Any significant difference between correct and wrong responses in terms of strength related to different types of phase interactions was analyzed via Wilcoxon rank-sum testing. The subgraph strength for either F or PO brain regions was the total weight of all the connections within each of the brain areas and was estimated for each subject by averaging across trials and for each CWL. We found that the five different types of phase memory synchronization showed a decrement tendency with the increment of the CWL in both correct and wrong trials. However, our analysis failed to reveal any significant difference between correct and wrong responses. Phase interactions within Fθ (Figure 4A) and POα2 (Figure 4D), n:m (2:1) θ-α2 phase interactions between Fθ and POα2 (Figure 4C), within Fθ-α2 (Figure 4B), and within POθ-α2 brain regions (Figure 4E) did not show any significant effect related to arithmetic performance (Figure 4).

FIGURE 4
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FIGURE 4. Strength distribution of within- and between-phase interactions located over F brain regions: (A) within-phase interaction in Frontal (Fθ), (B) between-phase interaction in Frontal (Fθ-α2), (D) within-phase interaction in Parieto-Occipital (POα2), and (E) between-phase interaction in Parieto-Occipital (POθ-α2) and (C) cross-frequency coupling between them (F2 × θ – POα2) for both correct and wrong answers. Bars represent mean ± standard deviations. No statistical significant differences were detected between correct and wrong trials.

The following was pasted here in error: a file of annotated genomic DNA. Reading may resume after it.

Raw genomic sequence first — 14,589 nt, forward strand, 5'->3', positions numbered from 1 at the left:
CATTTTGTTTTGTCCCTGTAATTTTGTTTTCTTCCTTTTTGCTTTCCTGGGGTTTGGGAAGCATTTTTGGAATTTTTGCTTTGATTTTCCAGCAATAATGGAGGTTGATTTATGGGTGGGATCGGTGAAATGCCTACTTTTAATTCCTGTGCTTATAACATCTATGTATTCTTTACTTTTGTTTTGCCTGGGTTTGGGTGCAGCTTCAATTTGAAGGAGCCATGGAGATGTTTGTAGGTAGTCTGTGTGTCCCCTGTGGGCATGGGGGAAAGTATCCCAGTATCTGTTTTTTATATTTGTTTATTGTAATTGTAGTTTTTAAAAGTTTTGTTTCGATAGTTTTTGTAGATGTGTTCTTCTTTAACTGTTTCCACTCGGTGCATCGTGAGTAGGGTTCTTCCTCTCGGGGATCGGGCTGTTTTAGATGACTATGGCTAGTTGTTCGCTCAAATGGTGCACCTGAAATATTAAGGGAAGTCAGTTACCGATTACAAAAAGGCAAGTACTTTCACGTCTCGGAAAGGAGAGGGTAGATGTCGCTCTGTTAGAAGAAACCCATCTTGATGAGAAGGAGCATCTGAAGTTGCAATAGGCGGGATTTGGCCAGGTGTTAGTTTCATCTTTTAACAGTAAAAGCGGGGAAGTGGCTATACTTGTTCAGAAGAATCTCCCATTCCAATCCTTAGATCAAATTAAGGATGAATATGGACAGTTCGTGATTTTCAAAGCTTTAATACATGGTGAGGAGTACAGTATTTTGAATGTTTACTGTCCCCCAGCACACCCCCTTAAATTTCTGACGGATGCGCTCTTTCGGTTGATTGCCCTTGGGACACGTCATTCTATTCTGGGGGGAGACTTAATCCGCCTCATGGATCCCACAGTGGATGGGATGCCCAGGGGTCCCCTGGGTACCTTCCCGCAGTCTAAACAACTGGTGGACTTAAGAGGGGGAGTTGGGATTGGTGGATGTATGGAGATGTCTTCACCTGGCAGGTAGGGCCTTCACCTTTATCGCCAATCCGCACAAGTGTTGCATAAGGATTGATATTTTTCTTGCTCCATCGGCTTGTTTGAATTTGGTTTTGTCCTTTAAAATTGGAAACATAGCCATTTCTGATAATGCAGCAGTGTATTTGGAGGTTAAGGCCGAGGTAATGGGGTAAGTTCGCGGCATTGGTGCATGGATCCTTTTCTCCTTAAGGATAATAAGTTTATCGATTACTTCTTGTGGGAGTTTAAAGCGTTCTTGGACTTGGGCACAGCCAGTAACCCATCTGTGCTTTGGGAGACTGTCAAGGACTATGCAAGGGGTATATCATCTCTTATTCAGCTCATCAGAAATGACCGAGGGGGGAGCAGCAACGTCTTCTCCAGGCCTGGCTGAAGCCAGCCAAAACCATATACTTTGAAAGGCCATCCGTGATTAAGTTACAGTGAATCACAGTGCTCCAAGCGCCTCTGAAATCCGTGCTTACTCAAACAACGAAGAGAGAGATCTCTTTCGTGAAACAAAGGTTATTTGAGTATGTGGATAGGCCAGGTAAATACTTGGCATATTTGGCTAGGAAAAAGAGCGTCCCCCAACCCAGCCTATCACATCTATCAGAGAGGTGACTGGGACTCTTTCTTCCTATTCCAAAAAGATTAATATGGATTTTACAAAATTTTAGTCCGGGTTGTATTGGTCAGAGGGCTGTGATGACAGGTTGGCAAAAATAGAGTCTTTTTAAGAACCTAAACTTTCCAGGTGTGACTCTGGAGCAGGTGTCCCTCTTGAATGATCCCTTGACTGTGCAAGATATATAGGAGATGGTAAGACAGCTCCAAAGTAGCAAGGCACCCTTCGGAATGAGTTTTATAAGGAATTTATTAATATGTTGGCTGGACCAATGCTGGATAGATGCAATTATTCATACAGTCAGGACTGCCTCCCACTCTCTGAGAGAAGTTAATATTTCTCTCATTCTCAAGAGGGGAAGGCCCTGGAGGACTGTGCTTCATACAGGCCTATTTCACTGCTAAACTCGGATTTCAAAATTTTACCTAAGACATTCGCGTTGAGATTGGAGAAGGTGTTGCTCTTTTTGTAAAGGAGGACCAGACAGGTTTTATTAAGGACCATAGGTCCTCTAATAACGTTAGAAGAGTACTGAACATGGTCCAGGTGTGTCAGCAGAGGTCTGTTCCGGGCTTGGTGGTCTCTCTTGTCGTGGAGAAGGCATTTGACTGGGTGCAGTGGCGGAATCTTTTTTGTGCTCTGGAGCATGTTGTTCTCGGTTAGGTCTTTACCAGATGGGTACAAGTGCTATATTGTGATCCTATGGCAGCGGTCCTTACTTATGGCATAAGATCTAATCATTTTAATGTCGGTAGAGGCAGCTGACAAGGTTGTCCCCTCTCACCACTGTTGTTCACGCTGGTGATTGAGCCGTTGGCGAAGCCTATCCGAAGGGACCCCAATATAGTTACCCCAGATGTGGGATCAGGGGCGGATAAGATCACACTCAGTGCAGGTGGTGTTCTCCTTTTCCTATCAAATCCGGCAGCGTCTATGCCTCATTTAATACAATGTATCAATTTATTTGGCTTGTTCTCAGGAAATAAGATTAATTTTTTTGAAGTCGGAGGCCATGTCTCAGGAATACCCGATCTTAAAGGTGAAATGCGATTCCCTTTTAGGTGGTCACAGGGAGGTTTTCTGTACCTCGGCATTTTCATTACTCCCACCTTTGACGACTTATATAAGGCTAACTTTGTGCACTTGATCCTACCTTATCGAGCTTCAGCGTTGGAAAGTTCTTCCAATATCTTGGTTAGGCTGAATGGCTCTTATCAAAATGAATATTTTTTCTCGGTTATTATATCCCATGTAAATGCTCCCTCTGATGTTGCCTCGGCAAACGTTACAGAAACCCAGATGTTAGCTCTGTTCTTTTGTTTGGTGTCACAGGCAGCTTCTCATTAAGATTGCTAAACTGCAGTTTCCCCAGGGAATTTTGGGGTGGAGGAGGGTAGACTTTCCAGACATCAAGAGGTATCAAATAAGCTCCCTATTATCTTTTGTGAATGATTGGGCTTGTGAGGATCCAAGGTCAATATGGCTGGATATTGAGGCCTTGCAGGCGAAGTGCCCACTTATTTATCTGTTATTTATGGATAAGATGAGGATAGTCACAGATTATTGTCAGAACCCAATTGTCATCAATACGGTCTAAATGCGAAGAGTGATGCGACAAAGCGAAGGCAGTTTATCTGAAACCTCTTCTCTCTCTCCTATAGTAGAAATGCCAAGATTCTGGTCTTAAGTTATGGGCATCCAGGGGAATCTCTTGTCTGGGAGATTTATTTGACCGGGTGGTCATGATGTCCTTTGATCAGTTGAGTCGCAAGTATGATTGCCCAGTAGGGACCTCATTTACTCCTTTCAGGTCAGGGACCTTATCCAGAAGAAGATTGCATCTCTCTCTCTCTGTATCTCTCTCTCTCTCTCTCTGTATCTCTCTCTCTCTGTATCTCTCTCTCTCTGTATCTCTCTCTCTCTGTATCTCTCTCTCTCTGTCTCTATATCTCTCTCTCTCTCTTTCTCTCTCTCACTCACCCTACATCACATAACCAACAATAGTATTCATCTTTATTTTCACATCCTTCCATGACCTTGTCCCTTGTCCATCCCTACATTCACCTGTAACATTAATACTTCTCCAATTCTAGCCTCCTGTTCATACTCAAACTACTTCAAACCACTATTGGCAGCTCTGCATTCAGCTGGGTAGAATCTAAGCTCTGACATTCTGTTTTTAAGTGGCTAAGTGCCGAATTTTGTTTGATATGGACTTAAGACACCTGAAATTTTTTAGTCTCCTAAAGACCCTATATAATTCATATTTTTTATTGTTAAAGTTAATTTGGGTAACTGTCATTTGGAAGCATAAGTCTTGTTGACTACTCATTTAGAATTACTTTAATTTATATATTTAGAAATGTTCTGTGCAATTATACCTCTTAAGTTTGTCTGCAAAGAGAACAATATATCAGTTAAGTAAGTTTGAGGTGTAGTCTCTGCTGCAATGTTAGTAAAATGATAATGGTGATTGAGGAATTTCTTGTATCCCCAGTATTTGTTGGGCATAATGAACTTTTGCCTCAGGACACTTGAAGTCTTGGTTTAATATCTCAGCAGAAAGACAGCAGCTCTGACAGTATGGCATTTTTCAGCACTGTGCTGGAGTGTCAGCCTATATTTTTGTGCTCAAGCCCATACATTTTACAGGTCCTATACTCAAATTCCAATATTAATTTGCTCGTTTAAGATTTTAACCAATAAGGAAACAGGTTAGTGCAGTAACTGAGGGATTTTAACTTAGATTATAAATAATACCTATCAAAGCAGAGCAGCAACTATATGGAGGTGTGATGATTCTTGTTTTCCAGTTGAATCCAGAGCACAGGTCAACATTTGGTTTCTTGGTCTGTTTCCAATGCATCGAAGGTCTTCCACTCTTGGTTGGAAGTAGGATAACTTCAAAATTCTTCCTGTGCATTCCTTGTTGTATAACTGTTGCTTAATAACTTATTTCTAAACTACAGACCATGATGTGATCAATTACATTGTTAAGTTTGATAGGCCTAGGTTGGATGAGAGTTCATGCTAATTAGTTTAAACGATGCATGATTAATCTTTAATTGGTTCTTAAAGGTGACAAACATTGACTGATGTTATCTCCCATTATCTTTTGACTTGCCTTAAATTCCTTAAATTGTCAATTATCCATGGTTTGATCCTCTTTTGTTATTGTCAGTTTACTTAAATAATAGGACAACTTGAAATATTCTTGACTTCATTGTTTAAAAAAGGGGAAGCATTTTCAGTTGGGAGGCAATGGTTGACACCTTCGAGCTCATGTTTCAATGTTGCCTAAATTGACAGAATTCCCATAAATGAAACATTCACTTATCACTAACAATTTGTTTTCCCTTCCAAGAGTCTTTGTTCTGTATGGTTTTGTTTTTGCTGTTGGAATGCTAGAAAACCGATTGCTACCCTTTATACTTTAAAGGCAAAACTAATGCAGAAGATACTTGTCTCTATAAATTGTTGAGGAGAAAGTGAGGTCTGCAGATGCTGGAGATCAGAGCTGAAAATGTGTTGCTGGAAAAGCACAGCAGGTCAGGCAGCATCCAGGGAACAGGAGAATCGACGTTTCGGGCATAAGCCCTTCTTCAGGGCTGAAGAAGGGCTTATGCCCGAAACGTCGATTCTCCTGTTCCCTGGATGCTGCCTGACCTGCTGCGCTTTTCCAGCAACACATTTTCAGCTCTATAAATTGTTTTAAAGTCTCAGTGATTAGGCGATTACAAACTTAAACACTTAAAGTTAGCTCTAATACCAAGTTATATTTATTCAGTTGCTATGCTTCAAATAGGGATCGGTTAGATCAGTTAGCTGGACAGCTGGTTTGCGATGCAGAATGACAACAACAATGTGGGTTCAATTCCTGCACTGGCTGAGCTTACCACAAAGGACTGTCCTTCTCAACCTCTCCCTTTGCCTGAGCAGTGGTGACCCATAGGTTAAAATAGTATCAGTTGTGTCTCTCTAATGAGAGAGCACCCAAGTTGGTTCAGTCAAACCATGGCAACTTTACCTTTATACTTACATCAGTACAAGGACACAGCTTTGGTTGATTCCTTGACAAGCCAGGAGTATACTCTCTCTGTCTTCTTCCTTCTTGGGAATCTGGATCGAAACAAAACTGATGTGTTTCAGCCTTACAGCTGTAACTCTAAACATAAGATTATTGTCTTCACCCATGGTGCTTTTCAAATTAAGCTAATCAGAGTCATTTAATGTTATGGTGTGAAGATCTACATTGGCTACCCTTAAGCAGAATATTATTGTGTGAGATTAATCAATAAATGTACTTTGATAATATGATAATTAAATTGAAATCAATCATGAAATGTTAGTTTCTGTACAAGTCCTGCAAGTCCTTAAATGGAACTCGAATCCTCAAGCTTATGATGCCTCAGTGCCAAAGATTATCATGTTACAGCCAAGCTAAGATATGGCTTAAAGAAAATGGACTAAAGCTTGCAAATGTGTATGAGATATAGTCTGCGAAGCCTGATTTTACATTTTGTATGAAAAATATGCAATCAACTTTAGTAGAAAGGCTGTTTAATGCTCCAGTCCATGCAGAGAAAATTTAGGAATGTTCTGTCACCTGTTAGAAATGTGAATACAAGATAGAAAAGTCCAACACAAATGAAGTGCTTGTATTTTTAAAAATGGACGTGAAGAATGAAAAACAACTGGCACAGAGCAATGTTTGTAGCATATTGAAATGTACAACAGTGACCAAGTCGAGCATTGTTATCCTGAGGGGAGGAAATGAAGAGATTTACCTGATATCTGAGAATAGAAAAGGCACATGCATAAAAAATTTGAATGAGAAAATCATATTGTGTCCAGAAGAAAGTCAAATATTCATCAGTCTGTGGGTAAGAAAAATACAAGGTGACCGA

Strength of Phase Causal Interactions and Phase-to-Amplitude Interactions

The significance level of the strength related to dPLI and PAC was assessed with Wilcoxon rank-sum testing. Our analysis failed to reveal any significant difference between correct and wrong responses for both types of brain synchronization (Figure 5). Additionally, dPLI did not demonstrate any effect of task difficulty, whereas PAC strength diminished with greater difficulty for both correct and wrong trials.

FIGURE 5
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FIGURE 5. Strength of (A) dPLI and (B) PAC between Frontalθ and Parieto-Occipitalα2 (F2 × θ – POα2) for both correct and wrong answers. Bars represent mean ± standard deviations. No statistical significant differences were detected between correct and wrong trials.